In Defence Of… Health & Safety

With the falling of 3 inches of snow in around half an hour last Saturday, my weekend’s entertainment was obliterated. First, my hotly anticipated game of seven aside was cancelled and then Arsenal Stoke as well as most of the rest of the Premier League schedule was scratched. The reason behind all these cancellations – including my own game in North London – was health and safety concerns for the staff and spectators attending the match. Seemingly the only pitch that was unplayable was at Blackpool, who are the only club not to have under-soil heating.

The idea behind these health and safety concerns is that fans are more likely, when there is snow, to have an accident either on the way to the ground or on the steps and forecourt around the ground. A Liverpool spokesperson explained after the game there against Fulham was put off “The safety of all fans attending the game is paramount and although the Anfield pitch is playable, the conditions around the stadium and further afield for people travelling to the match are such that the decision was taken, following Police advice on safety grounds, to postpone the game”.

This of course invoked the usual response about how we have all gone soft and that the players of old would one have been out there shovelling snow before the game and then played through a blizzard with an orange ball.

There have of course also been conspiracy theories associated with the postponements. Probabaly the most controversial of the decisions was that at Stamford Bridge to cancel the weekend’s headlining fixture between Chelsea and Manchester United a full 27 hours before kick-off. Rio Ferdinand said on Twitter apparently questioning the decision “Did anyone see the Ipswich game? Pitch covered in snow….so how come that game is played and ours is postponed?” and there have been suggestions that it was in the interests of Chelsea, who are not in the best of form, to have this game delayed. One commentator did explain rather humorously though that the journey from Kent for the away fans was rather treacherous at present.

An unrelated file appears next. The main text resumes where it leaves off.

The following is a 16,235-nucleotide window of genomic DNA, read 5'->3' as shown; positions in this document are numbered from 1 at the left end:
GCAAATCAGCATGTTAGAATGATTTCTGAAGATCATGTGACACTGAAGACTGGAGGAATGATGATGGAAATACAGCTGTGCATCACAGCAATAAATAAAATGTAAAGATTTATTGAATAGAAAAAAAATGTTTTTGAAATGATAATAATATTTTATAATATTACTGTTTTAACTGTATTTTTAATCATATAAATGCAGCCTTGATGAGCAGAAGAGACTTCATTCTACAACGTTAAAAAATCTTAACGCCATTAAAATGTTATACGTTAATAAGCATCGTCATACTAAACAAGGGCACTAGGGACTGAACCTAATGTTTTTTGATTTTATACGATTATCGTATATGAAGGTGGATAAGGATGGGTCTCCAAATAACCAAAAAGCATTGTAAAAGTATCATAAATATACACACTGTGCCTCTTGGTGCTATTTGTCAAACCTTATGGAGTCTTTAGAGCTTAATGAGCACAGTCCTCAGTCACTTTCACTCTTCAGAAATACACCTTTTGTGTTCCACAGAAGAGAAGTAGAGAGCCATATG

I think there are two points that must be remembered before we vilify the clubs and councils too much for these decisions.

Firstly, this is arguably the worst winter weather we have encountered for three decades. Councils have become used, especially in the south, to not having to worry about huge amounts of snow. Admittedly last year was much of the same and you could argue that that should have prepared them but given that they are stretched I am not sure the clearing of roads around Premiership grounds should be considered a priority. Football games put a strain on certain parts of the transport system at the best of times and under these trying circumstances it is probably for the best that these games were cancelled. We are not going to miss out in the long run, they will be rearranged.

The other point relates more to the health and safety around the grounds. This is of course being seen as further evidence of the ‘nanny state’ but unfortunately this is a situation we have created for ourselves through our recent propensity to sue when we have an accident and the groups like ‘The Accident Helpline’ who oil the wheels and promote the whole affair with their promises of giant cheques worth thousands of pounds.

Last year Rob Elvin, the head of the safety, health and environment group at the law firm Hammonds gave an interview to The Times following the Premier League postponements last year and explained far better than I could. “A football club has duties, like any company, to not expose employees or members of the public to health and safety risks.

“If you know people’s journeys are going to be treacherous, then arguably the match would be the cause of any accidents. You’re creating greater risk by putting the match on. Clubs could leave themselves exposed to criminal proceedings if they fail to act on the advice of police or local authorities.

“Should they legally cancel? It is a moot point but there is an argument in health and safety law that failing to cancel the match carries an exposure to risk and is a breach of the law. The clubs will be insured against personal injuries to a certain level but you can’t be insured against criminal cases. Under health and safety law, you have to do what is reasonably practicable. Clubs could play behind closed doors but the cost of postponing is less.”

Club’s can surely not be blamed for protecting themselves. The last thing they want is a spate of injuries resulting in payouts on their criminal negligence. Like it or not clubs are now under an obligation to cancel these matches if they see any substantial danger that could come to people under their responsibility. And if that results in less accidents and less petty claims for cash then I am all for it.

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1 Response to In Defence Of… Health & Safety

  1. Calum says:

    How many spectators were due at your 7-aside games?

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